Remember when parents packed the kids off to college and misted up over becoming empty nesters? Relax, Moms, the recession has fueled a generation of boomerang kids, and you can pretty much bet that yours will be moving back home even as they clutch a university diploma in their hands.
While college graduates are not returning home at the stunning and oft-repeated rate of 85 percent (chalk that one up to misinformation spread by an Internet wildfire), at least 41 percent are returning home after graduation. Many more are not leaving in the first place, opting instead to delay college or commute to the local community college.
And the impact can be felt mightily on the housing market.
When adult children move back home or don't leave when they are supposed to, two things happen, housing-wise:
1. Parents don't sell their houses and downsize into smaller purchases, and ...
2. Young adults don't enter the market as first-time homebuyers as long as they have a free roof over their heads.
For the housing market to thrive, both these market segments need to get way more active. Transactions are what keep the real estate market flowing, and right now there's a sewer clog of excess inventory related to the diminished pool of qualified buyers.
For some recent -- and not-so-recent -- graduates, living at home became the economic choice of default. Without a job, they couldn't afford to pay rent and live on their own.
Such was the case of Kelli Pearson, who at age 44 returned to the Santa Clara, Calif., home she was born in and had left 25 years before. She was laid off from her job coordinating after-school programs in April 2011, an event that she describes as "having the rug pulled out from under me."
Her parents, who lived less than an hour away, invited her to move back home. "I was just grateful for a safe place to go that kept me off the street."
Her parents travel a lot and she minds the house for them. When they are all there together, there are the inevitable "roommate issues" that need to be worked out, but Pearson says the arrangement has worked out better than she thought. She is starting her own web-based business and appreciates the lack of financial pressure living at home provides.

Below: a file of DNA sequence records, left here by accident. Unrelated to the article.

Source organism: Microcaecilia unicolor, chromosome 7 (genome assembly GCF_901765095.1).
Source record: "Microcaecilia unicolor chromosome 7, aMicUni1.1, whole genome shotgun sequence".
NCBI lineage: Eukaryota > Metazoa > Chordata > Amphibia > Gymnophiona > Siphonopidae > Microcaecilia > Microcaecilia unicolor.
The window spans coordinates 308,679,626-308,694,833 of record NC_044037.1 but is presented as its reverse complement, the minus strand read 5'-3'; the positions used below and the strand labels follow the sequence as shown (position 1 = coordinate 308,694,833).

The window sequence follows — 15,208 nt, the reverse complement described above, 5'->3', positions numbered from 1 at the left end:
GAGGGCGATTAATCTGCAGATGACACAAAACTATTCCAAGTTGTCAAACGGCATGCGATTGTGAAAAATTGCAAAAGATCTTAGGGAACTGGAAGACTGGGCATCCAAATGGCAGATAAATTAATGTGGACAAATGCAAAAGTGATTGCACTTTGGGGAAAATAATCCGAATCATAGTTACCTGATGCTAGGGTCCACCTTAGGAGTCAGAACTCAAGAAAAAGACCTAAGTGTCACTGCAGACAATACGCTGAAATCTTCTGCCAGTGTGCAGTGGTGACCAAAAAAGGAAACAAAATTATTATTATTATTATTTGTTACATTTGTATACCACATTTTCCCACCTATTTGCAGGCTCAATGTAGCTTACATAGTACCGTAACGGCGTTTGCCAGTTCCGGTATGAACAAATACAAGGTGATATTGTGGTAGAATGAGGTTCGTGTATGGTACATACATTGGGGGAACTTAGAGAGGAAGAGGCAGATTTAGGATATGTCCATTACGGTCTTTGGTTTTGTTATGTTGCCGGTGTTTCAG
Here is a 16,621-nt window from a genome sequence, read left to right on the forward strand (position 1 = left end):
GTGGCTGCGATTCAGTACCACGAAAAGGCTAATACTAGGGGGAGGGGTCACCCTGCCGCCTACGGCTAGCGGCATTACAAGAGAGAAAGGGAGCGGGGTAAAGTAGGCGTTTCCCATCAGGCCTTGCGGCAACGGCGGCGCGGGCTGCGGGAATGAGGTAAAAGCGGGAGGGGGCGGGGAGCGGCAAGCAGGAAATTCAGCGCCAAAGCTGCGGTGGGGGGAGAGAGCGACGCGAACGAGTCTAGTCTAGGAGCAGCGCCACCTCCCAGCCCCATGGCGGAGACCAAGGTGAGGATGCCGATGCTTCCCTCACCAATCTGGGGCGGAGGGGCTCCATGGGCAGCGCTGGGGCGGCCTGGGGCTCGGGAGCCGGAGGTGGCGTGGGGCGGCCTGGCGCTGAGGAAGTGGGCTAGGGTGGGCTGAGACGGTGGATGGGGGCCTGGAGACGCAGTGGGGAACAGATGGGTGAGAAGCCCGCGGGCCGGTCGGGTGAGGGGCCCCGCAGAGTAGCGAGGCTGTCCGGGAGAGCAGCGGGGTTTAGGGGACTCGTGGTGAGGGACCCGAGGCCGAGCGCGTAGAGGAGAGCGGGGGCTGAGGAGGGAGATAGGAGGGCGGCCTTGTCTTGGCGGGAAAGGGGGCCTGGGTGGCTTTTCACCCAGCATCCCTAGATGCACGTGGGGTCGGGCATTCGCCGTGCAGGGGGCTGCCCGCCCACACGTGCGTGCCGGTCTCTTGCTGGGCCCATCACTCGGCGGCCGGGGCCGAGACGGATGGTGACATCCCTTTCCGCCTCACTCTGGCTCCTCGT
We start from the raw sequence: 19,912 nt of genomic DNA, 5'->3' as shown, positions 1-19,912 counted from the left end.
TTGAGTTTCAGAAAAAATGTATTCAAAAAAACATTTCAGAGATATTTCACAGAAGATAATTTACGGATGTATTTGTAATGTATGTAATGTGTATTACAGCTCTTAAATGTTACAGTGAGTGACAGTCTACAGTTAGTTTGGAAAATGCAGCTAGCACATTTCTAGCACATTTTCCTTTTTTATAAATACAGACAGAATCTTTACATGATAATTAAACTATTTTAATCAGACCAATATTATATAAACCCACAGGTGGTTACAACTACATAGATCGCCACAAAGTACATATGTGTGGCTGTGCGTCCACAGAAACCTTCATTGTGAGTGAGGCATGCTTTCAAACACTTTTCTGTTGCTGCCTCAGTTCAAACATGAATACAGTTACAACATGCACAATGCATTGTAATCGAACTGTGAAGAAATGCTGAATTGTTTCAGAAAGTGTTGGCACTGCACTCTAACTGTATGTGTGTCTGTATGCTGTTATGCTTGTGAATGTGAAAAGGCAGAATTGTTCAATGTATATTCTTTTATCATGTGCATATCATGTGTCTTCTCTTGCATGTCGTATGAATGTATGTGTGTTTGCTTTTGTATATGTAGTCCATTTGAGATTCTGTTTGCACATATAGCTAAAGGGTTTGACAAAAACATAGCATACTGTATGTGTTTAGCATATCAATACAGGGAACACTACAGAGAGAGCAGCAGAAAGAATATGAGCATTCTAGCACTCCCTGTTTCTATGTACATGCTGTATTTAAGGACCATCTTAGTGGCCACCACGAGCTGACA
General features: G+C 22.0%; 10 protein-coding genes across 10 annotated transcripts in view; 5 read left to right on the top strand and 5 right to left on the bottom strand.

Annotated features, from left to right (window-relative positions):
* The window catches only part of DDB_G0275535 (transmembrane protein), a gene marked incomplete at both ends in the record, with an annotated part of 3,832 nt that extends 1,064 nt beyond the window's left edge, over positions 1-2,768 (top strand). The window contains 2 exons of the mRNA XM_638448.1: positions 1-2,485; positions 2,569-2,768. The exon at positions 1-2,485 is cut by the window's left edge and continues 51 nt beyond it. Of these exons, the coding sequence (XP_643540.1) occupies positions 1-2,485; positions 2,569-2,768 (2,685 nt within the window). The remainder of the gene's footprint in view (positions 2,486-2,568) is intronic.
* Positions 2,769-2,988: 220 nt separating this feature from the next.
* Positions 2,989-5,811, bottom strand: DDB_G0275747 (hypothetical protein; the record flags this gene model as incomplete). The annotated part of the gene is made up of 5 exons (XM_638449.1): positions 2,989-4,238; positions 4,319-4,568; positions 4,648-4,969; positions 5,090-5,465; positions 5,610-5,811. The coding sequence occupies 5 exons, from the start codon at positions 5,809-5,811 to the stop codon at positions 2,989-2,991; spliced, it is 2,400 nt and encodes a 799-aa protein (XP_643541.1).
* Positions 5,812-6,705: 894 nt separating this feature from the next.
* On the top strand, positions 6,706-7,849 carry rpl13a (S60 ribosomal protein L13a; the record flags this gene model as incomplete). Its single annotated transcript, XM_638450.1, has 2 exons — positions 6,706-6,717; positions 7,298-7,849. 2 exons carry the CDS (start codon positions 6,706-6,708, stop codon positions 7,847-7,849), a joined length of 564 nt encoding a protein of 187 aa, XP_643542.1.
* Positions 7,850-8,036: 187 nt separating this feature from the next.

It's the same story with more recent college graduates who saw the tightened job market as a chance to start up companies of their own and to live with the folks while they get those enterprises running. Not having to worry about paying rent -- or buying groceries in some cases -- can give you a strong leg up over the competition.
That's what happened to Stephanie Kaplan, a 2010 Harvard University graduate who moved back in with her parents (pictured with her above) in Newton Mass., so that she could work full-time on her own startup, Her Campus.
It's now the No. 1 online magazine for college women, with branches at 175 colleges across the country.
Overall, said Jeffrey Arnett, a research professor at Clark University's Department of Psychology and author of "Emerging Adulthood: The Winding Road From the Late Teens Through the Twenties,"
moving back home is a pattern that's been around for as long as moms have been doing laundry. The recession may have pushed a few more into their childhood bedrooms, but returning home is a time-honored tradition.
The ones in this recession to feel the sorriest for are those who don't have college degrees, he said. "That's who's having the hardest time finding work."
Wendy Manning, a sociologist at Bowling Green University, agrees. She said that based on census data, the recession has only had a slight impact on the number of college graduates who return home. "It's been exaggerated," she said.
Maybe Mom's cooking has always been the draw.
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